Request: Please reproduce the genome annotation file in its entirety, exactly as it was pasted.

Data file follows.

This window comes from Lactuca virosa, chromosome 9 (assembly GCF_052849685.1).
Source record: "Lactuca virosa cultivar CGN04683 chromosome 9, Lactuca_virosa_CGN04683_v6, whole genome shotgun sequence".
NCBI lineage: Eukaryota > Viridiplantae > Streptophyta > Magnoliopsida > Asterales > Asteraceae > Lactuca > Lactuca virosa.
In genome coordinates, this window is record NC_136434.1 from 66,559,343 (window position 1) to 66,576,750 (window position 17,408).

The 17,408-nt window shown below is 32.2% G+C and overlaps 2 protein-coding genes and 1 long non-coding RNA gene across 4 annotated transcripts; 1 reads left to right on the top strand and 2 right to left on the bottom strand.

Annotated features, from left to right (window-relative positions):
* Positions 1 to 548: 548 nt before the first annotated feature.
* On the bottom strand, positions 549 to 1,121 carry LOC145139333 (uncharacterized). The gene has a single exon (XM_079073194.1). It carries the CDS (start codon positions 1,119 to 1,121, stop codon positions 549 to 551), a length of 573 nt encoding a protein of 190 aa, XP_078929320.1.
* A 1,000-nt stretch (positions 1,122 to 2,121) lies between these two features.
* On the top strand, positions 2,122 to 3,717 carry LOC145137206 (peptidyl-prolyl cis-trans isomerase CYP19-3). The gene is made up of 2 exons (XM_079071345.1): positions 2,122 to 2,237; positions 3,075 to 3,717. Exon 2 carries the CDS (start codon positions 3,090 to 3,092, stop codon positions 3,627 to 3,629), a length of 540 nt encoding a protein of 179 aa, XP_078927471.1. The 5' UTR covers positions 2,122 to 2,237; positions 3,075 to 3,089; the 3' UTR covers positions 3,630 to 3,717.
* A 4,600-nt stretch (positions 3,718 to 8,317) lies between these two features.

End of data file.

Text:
This window comes from Lactuca virosa, chromosome 9 (assembly GCF_052849685.1).
Source record: "Lactuca virosa cultivar CGN04683 chromosome 9, Lactuca_virosa_CGN04683_v6, whole genome shotgun sequence".
NCBI lineage: Eukaryota > Viridiplantae > Streptophyta > Magnoliopsida > Asterales > Asteraceae > Lactuca > Lactuca virosa.
In genome coordinates, this window is record NC_136434.1 from 66,559,343 (window position 1) to 66,576,750 (window position 17,408).

The 17,408-nt window shown below is 32.2% G+C and overlaps 2 protein-coding genes and 1 long non-coding RNA gene across 4 annotated transcripts; 1 reads left to right on the top strand and 2 right to left on the bottom strand.

Annotated features, from left to right (window-relative positions):
* Positions 1 to 548: 548 nt before the first annotated feature.
* On the bottom strand, positions 549 to 1,121 carry LOC145139333 (uncharacterized). The gene has a single exon (XM_079073194.1). It carries the CDS (start codon positions 1,119 to 1,121, stop codon positions 549 to 551), a length of 573 nt encoding a protein of 190 aa, XP_078929320.1.
* A 1,000-nt stretch (positions 1,122 to 2,121) lies between these two features.
* On the top strand, positions 2,122 to 3,717 carry LOC145137206 (peptidyl-prolyl cis-trans isomerase CYP19-3). The gene is made up of 2 exons (XM_079071345.1): positions 2,122 to 2,237; positions 3,075 to 3,717. Exon 2 carries the CDS (start codon positions 3,090 to 3,092, stop codon positions 3,627 to 3,629), a length of 540 nt encoding a protein of 179 aa, XP_078927471.1. The 5' UTR covers positions 2,122 to 2,237; positions 3,075 to 3,089; the 3' UTR covers positions 3,630 to 3,717.
* A 4,600-nt stretch (positions 3,718 to 8,317) lies between these two features.